The degree of the emotional processing in the mid phase should be recorded with the Experiencing Scale (EXP; German version Dahlhoff & Bommert, 1978; Klein et al., 1986a; Klein et al., 1986b) which measures the emotional and cognitive participation of the patient in a therapeutic dialogue on a seven-stage scale. In order to apply the EXP scale, hourly segments are selected in a targeted manner from over the course of the therapy. Initially hours are selected from the mid therapy phase, operationalised as the mid third of the therapy. It is assumed with this therapy phase that it represents the genuine "working phase" of the therapy. Two therapy sessions are then selected from this phase on the basis of the so-called hours rating scale, from which it is to be expected theoretically that they are suitable for answering our problem ("significant events approach", Elliott, 2010).

Change relevant hours can be identified in the Munich Psychotherapy Study with the help of the hours rating scale, on which the therapist conducted an evaluation of the hours on a Likert scale immediately after the end of the hours. The change relevance is operationalised a) for the AP and DP as one hour in which the "transference processing" variable was scored on a 4-step Likert scale, with 4 = much, and the "hours evaluation" variance on a 5-stage Likert scale, with +1 or +2 (= "a good hour"), and b) for the KCBT as one hour in which the "recognisable cognitive restructuring" or "recognisable behavioural change" variables were scored, with 4 = much, and the "hours evaluation" variance on a 5-stage Likert scale, with +1 or +2 (= "a good hour").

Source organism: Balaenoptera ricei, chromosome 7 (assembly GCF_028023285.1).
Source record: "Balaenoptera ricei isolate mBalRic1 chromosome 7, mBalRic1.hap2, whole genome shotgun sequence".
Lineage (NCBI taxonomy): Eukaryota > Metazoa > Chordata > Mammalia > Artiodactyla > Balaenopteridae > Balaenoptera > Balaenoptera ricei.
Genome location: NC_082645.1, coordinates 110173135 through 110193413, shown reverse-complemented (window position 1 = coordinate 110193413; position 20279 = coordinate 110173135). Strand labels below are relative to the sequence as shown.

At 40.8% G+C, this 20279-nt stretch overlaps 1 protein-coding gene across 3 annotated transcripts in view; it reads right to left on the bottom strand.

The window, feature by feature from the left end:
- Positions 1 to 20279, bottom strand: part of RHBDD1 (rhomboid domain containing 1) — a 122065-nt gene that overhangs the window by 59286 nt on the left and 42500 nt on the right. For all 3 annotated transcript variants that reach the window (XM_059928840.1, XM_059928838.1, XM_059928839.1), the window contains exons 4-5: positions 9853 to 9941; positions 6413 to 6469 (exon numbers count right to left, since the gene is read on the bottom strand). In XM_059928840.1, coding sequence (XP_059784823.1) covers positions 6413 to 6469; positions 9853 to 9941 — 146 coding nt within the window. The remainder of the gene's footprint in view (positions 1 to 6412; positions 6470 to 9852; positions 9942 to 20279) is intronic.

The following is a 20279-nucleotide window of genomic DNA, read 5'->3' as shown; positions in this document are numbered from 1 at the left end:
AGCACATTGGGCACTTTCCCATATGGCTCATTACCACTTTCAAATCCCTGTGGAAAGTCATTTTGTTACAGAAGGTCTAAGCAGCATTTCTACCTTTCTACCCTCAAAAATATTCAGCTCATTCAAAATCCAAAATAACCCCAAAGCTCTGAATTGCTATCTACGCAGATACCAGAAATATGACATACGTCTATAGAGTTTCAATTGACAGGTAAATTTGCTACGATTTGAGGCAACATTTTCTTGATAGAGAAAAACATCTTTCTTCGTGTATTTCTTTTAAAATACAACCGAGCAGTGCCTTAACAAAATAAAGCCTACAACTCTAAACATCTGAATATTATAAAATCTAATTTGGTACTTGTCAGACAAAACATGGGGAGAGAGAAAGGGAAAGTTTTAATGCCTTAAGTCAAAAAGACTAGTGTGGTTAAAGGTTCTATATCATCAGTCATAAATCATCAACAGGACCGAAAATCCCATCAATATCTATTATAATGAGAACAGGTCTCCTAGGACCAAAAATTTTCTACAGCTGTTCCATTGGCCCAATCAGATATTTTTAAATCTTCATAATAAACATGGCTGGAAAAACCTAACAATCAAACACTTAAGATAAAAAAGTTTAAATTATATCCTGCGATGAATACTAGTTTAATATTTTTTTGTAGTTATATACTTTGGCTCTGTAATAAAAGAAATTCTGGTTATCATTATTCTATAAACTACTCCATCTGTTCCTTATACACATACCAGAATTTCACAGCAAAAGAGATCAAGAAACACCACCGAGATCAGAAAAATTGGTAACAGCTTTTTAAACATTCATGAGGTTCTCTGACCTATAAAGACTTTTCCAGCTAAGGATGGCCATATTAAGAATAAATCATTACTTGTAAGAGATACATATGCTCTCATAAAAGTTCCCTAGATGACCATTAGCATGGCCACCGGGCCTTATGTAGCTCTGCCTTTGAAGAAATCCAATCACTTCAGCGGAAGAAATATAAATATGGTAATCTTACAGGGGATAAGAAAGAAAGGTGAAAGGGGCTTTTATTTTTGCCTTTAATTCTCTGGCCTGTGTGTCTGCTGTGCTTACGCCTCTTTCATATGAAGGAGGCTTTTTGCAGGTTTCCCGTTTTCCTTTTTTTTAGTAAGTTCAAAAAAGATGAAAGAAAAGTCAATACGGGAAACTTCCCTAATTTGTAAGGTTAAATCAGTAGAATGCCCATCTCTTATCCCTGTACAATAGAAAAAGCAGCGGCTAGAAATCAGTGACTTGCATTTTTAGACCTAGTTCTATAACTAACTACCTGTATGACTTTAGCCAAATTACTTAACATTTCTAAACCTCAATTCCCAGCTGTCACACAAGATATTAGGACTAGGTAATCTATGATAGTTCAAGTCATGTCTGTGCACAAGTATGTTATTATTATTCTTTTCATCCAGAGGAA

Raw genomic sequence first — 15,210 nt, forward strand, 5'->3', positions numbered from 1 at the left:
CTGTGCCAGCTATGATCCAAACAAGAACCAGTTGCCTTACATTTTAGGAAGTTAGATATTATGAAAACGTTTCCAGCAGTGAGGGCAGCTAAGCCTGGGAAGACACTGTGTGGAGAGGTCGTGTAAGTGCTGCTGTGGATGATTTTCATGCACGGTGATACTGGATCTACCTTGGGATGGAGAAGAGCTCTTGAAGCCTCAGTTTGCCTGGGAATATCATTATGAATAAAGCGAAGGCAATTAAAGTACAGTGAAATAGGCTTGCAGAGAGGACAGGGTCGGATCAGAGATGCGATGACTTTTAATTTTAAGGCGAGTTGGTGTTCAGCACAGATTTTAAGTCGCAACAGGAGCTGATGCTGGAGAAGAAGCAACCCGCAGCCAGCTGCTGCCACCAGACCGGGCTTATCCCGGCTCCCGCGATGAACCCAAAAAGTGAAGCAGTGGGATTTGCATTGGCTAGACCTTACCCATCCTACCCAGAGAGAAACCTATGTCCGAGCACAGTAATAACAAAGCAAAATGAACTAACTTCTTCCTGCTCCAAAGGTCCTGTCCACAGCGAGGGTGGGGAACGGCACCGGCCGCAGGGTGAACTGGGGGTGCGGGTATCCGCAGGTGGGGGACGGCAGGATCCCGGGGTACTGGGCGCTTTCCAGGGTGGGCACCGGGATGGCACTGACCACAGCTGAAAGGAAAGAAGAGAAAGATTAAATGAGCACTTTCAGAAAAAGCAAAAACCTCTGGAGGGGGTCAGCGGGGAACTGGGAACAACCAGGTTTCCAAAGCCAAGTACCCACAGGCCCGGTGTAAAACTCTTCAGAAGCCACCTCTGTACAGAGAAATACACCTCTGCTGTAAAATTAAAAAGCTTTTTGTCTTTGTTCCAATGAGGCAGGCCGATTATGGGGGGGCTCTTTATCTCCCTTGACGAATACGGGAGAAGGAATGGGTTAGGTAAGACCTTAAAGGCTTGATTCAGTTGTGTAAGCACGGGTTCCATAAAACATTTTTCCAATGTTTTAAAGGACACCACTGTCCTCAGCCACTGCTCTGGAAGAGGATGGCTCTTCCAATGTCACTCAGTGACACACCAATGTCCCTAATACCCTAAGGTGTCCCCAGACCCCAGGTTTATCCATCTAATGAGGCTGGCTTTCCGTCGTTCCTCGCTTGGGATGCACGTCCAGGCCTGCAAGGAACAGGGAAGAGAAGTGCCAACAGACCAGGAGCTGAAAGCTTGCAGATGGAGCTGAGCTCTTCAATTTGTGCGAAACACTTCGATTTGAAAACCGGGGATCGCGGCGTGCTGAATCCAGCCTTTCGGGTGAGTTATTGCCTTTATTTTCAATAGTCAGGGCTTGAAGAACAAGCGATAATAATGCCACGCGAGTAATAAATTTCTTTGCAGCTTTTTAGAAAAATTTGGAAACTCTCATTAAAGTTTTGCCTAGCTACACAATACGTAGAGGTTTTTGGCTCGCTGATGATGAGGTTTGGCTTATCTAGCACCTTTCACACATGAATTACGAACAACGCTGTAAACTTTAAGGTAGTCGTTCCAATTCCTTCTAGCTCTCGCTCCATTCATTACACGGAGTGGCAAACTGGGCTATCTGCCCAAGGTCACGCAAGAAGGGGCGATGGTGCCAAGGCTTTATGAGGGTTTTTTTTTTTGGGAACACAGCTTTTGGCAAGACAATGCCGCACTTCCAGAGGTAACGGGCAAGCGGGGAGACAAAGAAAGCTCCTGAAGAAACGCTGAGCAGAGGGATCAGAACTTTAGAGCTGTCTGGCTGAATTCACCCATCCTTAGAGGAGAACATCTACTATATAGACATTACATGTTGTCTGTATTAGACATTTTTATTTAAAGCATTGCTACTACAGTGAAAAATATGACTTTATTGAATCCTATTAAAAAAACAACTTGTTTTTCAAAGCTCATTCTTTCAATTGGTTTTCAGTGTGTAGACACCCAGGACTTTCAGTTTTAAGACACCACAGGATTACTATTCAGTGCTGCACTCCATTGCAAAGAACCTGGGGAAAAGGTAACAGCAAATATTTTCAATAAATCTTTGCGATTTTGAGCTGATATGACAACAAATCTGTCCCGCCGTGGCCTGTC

Statistical Analysis

In order to test the first problem, a total of six multiple regression analyses are planned. Mediation analyses are envisaged for the second exploratory problem.

Practical Relevance and Outlook